Understanding Payroll Taxes for Small Businesses

small business owner calculating payroll taxes on tablet

 The information in this article is up to date through tax year 2019 (taxes filed in 2020).

Payroll taxes are one of the many responsibilities and obligations small business owners have to deal with. What are they, and how do you pay for them?

What are payroll taxes?

Payroll taxes are federal taxes paid by the employer and employee to fund government programs including Social Security, Medicare and unemployment compensation. It’s your responsibility as a business owner to withhold these taxes from your employees’ paychecks and send them to the IRS on their behalf.

Types of payroll taxes

Federal Income Tax: You pay these taxes on your employees’ behalf by withholding anywhere between 10% and 37% from their paychecks. The amount you send to the IRS depends on their income and filing status.

FICA Taxes: FICA, which stands for Federal Insurance Contributions Act, is made up of three different taxes:

  • Social Security Tax: Both you and your employees are required to pay the Social Security tax. The total percentage that’s sent to the IRS is 12.4%, but it’s split between you and your employees. You withhold 6.2% of your employees’ paychecks, while you match the other 6.2%. As of 2019, $132,900 is the maximum amount of income that can be taxed for Social Security.
  • Medicare Tax: There’s a flat rate of 2.9% for the Medicare tax. Just like the Social Security tax, you and your employees are obligated to pay it. You take 1.45% out of your employees’ wages and you pay the other 1.45%. Unlike Social Security tax, there’s no cap on the amount of income that can be taxed.
  • Additional Medicare Tax: If you or an employee’s income exceeds a certain amount, an additional 0.9% Medicare tax will be imposed on your earnings. Here are the threshold amounts:
    • $250,000 – Married filing jointly
    • $200,000 – Single, head of household, qualifying widow(er) with dependent child
    • $125,000 – Married filing separately

Federal Unemployment Tax Act: The Federal Unemployment Tax Act – also known as FUTA – is a tax used to fund unemployment compensation programs. For FUTA, an employer must pay 6% on the first $7,000 of an employee’s wage. However, employers who pay their SUTA (State Unemployment Tax Act) tax on time and in full can receive a 5.4% credit reduction on their FUTA tax, dropping the rate to 0.6%.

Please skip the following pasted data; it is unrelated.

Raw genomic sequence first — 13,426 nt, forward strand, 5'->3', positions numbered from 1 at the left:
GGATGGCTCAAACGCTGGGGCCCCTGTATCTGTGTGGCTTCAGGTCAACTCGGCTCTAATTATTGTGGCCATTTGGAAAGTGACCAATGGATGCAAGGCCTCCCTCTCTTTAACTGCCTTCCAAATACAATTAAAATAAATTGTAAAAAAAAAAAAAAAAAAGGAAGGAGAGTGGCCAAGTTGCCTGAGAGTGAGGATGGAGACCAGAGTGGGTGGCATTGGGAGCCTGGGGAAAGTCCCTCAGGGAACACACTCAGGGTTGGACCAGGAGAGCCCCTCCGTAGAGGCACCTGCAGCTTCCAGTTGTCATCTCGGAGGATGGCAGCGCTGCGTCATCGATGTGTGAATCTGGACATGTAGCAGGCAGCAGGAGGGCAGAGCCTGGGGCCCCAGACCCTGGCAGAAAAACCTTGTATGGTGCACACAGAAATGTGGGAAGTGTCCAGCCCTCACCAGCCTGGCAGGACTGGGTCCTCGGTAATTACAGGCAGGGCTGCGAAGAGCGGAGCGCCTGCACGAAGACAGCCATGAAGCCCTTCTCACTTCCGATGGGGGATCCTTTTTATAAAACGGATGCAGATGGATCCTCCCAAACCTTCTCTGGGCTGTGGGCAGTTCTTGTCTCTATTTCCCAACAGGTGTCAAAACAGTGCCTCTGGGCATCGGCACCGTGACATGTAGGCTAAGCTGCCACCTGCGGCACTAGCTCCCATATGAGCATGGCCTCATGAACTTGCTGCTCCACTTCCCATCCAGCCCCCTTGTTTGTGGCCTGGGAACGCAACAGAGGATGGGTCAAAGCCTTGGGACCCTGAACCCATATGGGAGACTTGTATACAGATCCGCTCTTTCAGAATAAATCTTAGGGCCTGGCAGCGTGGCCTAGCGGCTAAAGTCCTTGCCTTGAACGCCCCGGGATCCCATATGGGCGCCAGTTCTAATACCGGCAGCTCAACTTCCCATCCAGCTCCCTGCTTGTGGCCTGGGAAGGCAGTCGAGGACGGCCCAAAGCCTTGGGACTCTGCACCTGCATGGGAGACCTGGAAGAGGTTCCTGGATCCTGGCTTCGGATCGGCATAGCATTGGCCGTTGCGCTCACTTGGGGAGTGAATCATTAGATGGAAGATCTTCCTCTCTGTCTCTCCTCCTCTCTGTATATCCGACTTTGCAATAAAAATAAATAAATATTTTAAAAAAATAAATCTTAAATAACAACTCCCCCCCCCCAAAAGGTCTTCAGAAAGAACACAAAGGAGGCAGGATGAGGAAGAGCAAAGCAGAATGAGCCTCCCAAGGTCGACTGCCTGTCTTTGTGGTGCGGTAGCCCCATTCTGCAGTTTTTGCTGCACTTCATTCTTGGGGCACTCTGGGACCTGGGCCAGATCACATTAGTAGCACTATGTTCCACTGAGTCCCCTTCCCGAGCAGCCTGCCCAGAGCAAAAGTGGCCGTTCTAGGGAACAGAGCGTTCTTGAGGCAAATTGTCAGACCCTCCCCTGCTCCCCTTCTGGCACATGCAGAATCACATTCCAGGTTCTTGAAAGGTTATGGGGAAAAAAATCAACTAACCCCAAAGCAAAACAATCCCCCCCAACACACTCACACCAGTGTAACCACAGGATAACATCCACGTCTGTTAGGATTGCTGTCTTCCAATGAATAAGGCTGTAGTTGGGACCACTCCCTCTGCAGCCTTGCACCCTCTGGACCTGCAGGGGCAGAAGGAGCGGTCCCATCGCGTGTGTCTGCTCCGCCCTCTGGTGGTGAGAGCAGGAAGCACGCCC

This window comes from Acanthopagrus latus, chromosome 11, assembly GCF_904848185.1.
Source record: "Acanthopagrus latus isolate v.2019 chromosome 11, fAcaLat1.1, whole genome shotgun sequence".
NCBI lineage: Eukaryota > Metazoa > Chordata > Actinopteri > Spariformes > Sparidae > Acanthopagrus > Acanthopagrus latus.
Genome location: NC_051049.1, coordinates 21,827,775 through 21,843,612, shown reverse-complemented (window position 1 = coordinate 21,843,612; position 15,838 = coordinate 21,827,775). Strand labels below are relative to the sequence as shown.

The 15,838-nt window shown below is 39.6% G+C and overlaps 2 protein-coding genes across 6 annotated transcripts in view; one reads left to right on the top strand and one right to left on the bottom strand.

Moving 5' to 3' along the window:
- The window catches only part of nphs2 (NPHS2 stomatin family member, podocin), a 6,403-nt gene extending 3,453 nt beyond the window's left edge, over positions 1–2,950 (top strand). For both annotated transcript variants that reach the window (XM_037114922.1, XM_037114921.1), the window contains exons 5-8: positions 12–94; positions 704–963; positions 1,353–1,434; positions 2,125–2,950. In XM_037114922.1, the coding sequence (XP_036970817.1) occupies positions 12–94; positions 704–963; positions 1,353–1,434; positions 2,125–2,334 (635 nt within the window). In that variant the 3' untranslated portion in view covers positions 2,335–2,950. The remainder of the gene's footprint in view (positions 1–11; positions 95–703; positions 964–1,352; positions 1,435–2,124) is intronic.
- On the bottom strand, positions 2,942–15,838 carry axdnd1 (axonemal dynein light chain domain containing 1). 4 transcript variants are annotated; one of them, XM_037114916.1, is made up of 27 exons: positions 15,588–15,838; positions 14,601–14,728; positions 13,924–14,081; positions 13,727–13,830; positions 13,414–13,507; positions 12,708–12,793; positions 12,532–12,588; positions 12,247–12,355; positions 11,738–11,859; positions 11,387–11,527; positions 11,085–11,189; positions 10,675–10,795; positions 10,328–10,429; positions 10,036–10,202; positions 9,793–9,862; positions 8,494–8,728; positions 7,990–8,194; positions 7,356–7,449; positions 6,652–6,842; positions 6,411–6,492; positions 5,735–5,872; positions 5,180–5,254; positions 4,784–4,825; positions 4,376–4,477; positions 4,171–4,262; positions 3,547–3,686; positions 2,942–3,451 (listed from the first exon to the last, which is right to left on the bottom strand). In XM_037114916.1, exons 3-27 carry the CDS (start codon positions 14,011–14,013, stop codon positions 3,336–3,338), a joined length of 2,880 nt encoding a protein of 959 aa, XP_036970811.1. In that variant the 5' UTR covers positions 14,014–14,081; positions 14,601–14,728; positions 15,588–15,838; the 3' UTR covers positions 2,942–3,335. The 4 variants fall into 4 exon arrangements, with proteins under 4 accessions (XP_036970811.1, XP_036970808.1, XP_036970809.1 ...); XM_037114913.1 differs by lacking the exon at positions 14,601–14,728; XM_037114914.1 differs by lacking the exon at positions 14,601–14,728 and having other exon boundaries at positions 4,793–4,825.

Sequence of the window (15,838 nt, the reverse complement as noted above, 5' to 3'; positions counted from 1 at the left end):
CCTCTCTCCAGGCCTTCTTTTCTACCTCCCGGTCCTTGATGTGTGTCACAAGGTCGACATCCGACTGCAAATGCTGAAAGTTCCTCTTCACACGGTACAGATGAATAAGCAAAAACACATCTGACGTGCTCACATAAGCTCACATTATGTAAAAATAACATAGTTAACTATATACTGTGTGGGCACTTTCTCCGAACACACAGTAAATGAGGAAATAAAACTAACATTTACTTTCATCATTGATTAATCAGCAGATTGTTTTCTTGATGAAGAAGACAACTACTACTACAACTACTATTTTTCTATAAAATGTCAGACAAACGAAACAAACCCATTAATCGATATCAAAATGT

How to calculate and pay payroll taxes

First, you need to calculate the amounts of federal income and FICA taxes that need to be withheld from your employees’ paychecks. Then, calculate the amount you, as a small business owner, need to pay for FICA taxes. Depending on how many employees are on your payroll, you will make payments to the IRS either on a monthly or semi-weekly basis. You report FICA and federal income taxes on Form 941.

For the FUTA tax, it must be paid on a quarterly basis and reported annually on Form 940. However, if your yearly FUTA tax liability is less than $500, you can include your FUTA tax payments along with Form 940.

When it comes to managing your payroll taxes, Workful is an easy solution for your small business. You can easily track state and federal taxes, file forms and run payroll – all while eliminating hassles and potential IRS penalties.

This article is intended to provide general information to the public and does not provide personalized tax, investment, legal, or business advice. You should seek the assistance of a professional for advice on taxes, investments, and any other financial, legal, or business matter pertinent to your individual situation.

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